22:14 GMT27 October 2020
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    An unnamed Pakistani official has been quoted by local media as saying that the country would reiterate its concerns over the Pakal Dul and Lower Kalnai hydroelectricity projects being built by India on tributaries of a river that flows into Pakistan.

    New Delhi (Sputnik): Delegates from India and Pakistan will meet on August 29th in Lahore as part of a bi-annual meeting of the Indus Water Commission, a requirement under the Indus Water Treaty. While the Indian delegation will be led by water commissioner P K Saxena, Pakistan's commissioner Syed Mehr Ali Shah will represent his country.

    READ MORE: World Bank To Host India, Pakistan on Indus Water Treaty

    It is being speculated that Syed Mehr Ali Shah will once again dispute the design of Indian dams being built over rivers that flow into Pakistan. Pakistan has already voiced strong concerns against the Pakal Dul, Lower Kalnai, and Ratle hydroelectricity projects currently under construction in India's Jammu and Kashmir on tributaries of the Chenab River.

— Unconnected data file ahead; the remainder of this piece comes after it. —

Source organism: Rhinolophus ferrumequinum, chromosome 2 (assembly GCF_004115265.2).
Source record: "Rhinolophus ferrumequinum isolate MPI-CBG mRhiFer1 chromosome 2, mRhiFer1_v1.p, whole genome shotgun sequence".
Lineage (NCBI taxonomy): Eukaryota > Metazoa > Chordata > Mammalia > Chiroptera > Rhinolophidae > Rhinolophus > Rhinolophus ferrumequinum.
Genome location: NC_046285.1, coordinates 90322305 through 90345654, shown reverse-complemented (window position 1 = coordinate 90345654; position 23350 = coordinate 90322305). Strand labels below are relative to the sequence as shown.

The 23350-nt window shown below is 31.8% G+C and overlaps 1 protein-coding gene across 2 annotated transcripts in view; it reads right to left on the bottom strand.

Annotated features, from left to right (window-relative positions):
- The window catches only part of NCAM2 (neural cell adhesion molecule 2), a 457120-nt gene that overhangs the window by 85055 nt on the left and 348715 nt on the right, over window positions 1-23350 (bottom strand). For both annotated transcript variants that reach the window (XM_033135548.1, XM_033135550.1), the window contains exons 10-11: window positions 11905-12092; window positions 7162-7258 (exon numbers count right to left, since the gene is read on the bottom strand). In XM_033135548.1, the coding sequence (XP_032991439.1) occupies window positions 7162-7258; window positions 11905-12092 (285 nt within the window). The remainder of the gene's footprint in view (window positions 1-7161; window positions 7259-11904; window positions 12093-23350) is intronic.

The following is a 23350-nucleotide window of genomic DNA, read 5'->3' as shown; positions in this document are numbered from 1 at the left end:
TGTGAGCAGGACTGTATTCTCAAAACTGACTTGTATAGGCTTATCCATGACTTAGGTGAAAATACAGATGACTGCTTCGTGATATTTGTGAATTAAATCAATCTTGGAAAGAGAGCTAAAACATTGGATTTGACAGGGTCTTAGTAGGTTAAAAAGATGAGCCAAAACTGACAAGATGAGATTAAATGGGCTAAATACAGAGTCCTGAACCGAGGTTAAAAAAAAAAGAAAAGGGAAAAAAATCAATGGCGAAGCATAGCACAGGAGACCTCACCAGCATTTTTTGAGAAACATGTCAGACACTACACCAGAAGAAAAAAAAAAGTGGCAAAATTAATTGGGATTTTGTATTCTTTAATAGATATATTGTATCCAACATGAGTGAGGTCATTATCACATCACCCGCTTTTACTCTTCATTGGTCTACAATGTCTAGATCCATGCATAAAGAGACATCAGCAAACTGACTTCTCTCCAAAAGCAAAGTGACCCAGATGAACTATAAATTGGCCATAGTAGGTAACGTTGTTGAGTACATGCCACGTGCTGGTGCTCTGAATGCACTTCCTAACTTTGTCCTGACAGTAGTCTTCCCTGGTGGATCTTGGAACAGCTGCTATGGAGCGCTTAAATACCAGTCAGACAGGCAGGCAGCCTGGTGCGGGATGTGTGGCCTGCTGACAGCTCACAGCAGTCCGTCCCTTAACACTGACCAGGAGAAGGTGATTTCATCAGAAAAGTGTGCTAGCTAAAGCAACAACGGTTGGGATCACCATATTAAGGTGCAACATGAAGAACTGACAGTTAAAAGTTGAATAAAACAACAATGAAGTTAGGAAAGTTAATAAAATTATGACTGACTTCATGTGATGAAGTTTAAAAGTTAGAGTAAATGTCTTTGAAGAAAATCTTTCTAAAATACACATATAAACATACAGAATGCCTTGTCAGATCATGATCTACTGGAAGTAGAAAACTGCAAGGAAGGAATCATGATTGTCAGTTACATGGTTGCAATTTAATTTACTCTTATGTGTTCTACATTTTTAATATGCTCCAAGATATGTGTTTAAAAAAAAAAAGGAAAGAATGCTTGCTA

While Pakistan contends that the design of the projects violates the treaty's provisions, the Indian side affirms its right to build these projects and holds that their design is fully in compliance with the guidelines set by the treaty.

    Under the provisions of the Indus Waters Treaty brokered by the World Bank in 1960, water from the Sutlej, Beas and Ravi rivers had been allocated to India while water from the Indus, Jhelum and Chenab rivers had been allocated to Pakistan. 

    Meanwhile, the two sides are also expected to discuss modalities for sharing hydrological data from common rivers and to finalize a schedule for future meetings of the Permanent Indus Commission.

    READ MORE: Top Indian Court Rejects Petition to Declare Indus Water Treaty Illegal

    According to the terms of the treaty, the water commissioners of both India and Pakistan are required to meet twice a year and also arrange technical visits to project sites. 

    The last meeting of the Pakistan-India Permanent Indus Commission was held in New Delhi in March during which both sides shared details concerning water flow and the quantity of water being used under the 1960 Indus Waters Treaty. 

    This will be the first official engagement between the two countries after cricketer-turned-politician Imran Khan became the prime minister of Pakistan on August 18. 


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    dam, hydroelectric power, dispute, river, treaty, water, World Bank, Imran Khan, India, Pakistan
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